Why do modern cars all look alike?

Looking at cars while driving in heavy traffic might often cause a feeling of déjà vu.

Most modern vehicles tend to look more and more similar and there are a number of explanations for this resemblance.

“It is to a large degree dictated by safety,” said Hannes Oosthuizen, former editor of Car Magazine.

Because of recent governmental regulations, automakers are required to adhere to pedestrian safety regulations (PSR).

This means that the front-end of cars needed to evolve into a flatter and wider shape as to protect pedestrians in the event of a collision. This flat, wide shape helps to distribute the energy delivered to the human body as widely as possible.

“When it comes to aerodynamics, the designers and engineers have found ways to work around this, which is why you can now again have quite edgy cars with an upright grille or noses that still perform very well in wind tunnel testing,” said Oosthuizen.

New regulations also force cars to be more fuel efficient and to produce less carbon dioxide (CO2). This is achieved by designing more streamline and aerodynamic models, as this reduces drag.

So then, when a car has a wide and flat front-end, it needs a raised rear-end which ultimately gives the car a more aerodynamic, wedge-like shape. The Honda CR-Z is a good example of this.

Another explanation is that most of the big names in the industry own several other brands.

Volkswagen owns Audi, Bentley, and Porsche. General Motors makes Chevrolets, Cadillacs and Opels. Ferrari, Maserati, and Alfa Romeo are all owned by Fiat. These automakers often share successful design features among the different brands in their stable, contributing to the similarities across the different brands.

The VW Touareg, Audi Q7, and Porsche Cayenne prove this point.

“Brand identity is a stronger driving force than ever before, and that’s why the companies work so hard to develop brand design languages,” said Oosthuizen.

These individual brands want their customers and the general public to recognise their product when they see it on the streets. They employ the generic ‘family-face’ across all their models as a way to stand out from the rest, but sometimes all end up looking the same.

“The result is that most BMWs look the same and most Audis look identical.”

With passenger- and pedestrian safety, fuel efficiency and lowered CO2-levels expected to remain top priorities for the foreseeable future, no ground-breaking designs are expected to appear any time soon.

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Five student wheels worth considering

You’re a Stellies student and you’re considering a new car, you want to stand out but not break the bank. This year offers some enticing new models and below is a list that is both budget-friendly, yet still trendsetting.

The cars listed here are all priced below the crucial R200k price bracket, which makes them worth considering whether you’re a student or a working city-slicker.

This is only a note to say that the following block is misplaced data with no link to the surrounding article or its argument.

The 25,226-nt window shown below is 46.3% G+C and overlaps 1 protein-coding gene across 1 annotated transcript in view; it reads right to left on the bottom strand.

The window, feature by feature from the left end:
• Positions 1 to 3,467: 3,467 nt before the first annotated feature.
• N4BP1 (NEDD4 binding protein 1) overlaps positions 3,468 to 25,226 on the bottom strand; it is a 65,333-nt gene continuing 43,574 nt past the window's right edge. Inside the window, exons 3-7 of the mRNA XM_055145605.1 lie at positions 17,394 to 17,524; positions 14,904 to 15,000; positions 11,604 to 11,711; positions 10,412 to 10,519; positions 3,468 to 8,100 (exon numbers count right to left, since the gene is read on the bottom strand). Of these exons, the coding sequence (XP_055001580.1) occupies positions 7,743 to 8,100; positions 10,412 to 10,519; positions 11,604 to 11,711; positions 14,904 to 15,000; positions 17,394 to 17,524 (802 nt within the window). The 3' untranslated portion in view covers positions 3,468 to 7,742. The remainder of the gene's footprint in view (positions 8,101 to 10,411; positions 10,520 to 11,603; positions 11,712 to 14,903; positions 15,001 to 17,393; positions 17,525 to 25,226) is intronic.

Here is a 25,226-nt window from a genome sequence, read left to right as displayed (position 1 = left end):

They were mainly chosen based on price, as this is a big deciding factor. Features of the car were also considered as well as safety and reliability.

In alphabetical order, they are;

  • Citroen C1 – This boutique city-car is fresh off the boat and features funky styling; like the split headlights, LED-accents and tinted-glass boot lid. It’s also the most fuel-efficient car in this list. If you decide on the priciest model, the Airscape, you’ll get a folding fabric roof – neat! The C1 comes standard with a 7-inch touch-screen as well as six airbags.

“I like that my [C1] can accelerate fast, but the air-conditioner’s circulation is quite bad,” says Christine Collett, a final-year BA Social Work student.

  • Fiat Panda – Often ignored because of its prettier sister, the Fiat 500, the Panda is cheaper and definitely more spacious. With five doors instead of three, you can easily pack in more friends. Its tiny engine means it’s very fuel-efficient. The Panda comes standard with all the tech any student demands, including an adorable name.

“I love that [the Panda] is cute and reliable, never had a problem with it,” says Claire Atkinson, a final-year B.Com student.

  • Honda Brio – The Brio offers a punchy engine and reliability your dad would be proud of. Featuring the most powerful engine in this list, the Brio offers pace for not a lot of dosh. It’s also offered with the essential tech, making it a sensible buy. Just pick the black interior and not the fading beige colour that comes as standard.

“It’s so [fuel] efficient and really has power for its size, I love it,” says Clarice Coetzee, a BA Politics student, about her Brio.

  • Smart ForFour – Having just gone on sale in South Africa, this Smart is a must-have for any respectable trendsetter. With its two-tone paint-work it’s sure to turn more than a few heads. Surprisingly affordable, this city runabout is rear-engined as well as rear-wheel drive, like some sports cars. Pick the priciest model and you get niceties like touch-screen infotainment, cruise control and LED accents in the headlights.
  • Suzuki Celerio – This Japanese tot comes with all the toys you need; six airbags, electronic stability programme [ESP], Bluetooth, electric windows, etc. The boxy shape of the Celerio means it’s got lots of space inside – loading up your mates won’t be a hassle.

“The boot is nice and big, but [the Celerio] struggles when it’s fully loaded,” says Antoinette Mills, a Stellenbosch resident.

According to the National Association of Automotive Manufacturers of South Africa (Naamsa), the December 2015 sales figure for these five cars combined was only 302 units. Which is only 0.9% of the entire passenger car sales figure for the same period.